The Feeling and Fear of InevitabilityBy Jordan A. Rothacker
In the early afternoon of September 11, 2001, approximately 1:30, I boarded a ferry named Carthage in Tunis, Tunisia headed for Marseille, France. The same ferry can be seen in the film Love Actually, in the background when Colin Firths character (Jamie) drops Lucia Monizs character (Aurélia) off for the last time. As I went through the security check, I hoped my cheerful disposition and appearance as a white, privileged, American backpacker would shield me from a deeper inspection as my bag contained two Berber daggers that I purchased in a bazaar for friends back home. I smiled, my passport was stamped, and I wasnt given a second look.
Diane Seuss with Tony Leuzzi
In her own words, Seuss describes frank: sonnets as a memoir in a string of sonnets, an ambitious project that challenges notions of what an individual sonnet or sonnet sequence can contain.
Megan Milks and Sally RooneyBy Yvonne C. Garrett
At first pass, these two novels have little in common, but there are some parallels. Both are about a process of change, a shift into adulthood, and the sharp and difficult journey that can be for many of us.
Maggie Nelson’s On FreedomBy Lauren Stroh
It is a necessary book. This is first what I will say. It is flawed and of astonishing cultural significance and among the finest writing of her career.
Lauren Groff’s MatrixBy Joseph Peschel
Lauren Groffs latest novel Matrix is a lyrical blend of historical fiction and myth-making that takes place in a nunnery during the mid-12th and early 13th centuries, the time of the Crusades.
Heather McGhee’s The Sum of UsBy Harry Feder
Heather McGhee, in her book The Sum of Us: What Racism Costs Everyone and How We Can Prosper Together, nobly aspires to a brighter American future of a functioning multiracial democracy through the use of a shopworn Enlightenment trickrational evidence-based appeals to material self-interest.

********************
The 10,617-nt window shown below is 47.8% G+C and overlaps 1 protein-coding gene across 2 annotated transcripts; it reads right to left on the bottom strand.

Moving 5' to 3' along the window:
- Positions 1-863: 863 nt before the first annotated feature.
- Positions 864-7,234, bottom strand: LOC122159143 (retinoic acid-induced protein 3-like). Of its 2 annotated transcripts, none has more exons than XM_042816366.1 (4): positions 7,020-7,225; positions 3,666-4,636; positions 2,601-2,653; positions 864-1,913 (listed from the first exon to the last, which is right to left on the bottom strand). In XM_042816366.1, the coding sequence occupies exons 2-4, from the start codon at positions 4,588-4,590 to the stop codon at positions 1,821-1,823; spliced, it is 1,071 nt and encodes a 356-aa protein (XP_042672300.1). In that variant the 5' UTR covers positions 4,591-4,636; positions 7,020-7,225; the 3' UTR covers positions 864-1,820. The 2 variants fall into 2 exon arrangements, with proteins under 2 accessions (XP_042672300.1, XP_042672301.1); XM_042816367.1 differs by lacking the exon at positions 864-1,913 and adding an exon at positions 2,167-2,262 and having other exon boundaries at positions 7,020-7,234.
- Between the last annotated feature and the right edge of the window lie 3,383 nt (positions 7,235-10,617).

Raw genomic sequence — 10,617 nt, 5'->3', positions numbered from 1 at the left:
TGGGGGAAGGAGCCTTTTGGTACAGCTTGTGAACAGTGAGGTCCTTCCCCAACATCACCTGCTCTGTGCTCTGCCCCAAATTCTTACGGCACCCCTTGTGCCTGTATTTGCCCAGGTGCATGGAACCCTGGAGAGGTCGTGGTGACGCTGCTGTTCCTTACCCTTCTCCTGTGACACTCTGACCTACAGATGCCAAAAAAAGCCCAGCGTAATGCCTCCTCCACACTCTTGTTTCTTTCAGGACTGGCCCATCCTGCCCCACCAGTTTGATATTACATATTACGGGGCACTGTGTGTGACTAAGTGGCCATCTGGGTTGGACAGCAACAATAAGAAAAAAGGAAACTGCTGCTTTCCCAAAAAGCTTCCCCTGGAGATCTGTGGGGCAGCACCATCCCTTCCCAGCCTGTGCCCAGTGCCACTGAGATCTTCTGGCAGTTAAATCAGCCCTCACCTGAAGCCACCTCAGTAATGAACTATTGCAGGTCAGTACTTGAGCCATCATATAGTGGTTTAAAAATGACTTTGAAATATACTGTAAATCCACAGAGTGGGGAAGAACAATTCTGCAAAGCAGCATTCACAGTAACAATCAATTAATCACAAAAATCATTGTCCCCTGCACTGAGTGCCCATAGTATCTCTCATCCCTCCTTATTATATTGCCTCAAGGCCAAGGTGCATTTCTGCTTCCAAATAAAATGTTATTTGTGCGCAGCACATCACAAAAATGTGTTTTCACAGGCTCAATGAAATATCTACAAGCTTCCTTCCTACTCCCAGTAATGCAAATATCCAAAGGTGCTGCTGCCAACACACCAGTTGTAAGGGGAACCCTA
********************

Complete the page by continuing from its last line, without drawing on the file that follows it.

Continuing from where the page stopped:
Paul Vangelisti’s Liquid PrisonerBy Neeli Cherkovski
Poet, award-winning translator, and editor Paul Vangelistis latest book of poetry, Liquid Prisoner, is a stunning achievement.
Richard Powers’s BewildermentBy John Domini
In Bewilderment Richard Powers's mastery strikes a new vein, and while the takeaway by no means lacks in smarts or artistry, it makes a swift and easy read, glittering with timeless story elements; it raises goosebumps and breaks our hearts.
Sarah Matthes’s Town CrierBy Kate Liebman
Winner of Persea Books Lexi Rudnitsky First Book Prize, Sarah Matthess first collection of poems, Town Crier, is nothing short of revelatory.
Anthony Veasna So’s AfterpartiesBy James W. Fuerst
Anthony Veasna Sos highly anticipated debut story collection Afterparties is an engaging, funny, and often loving portrait of the Khmer and Khmer American community in and around Stockton, California.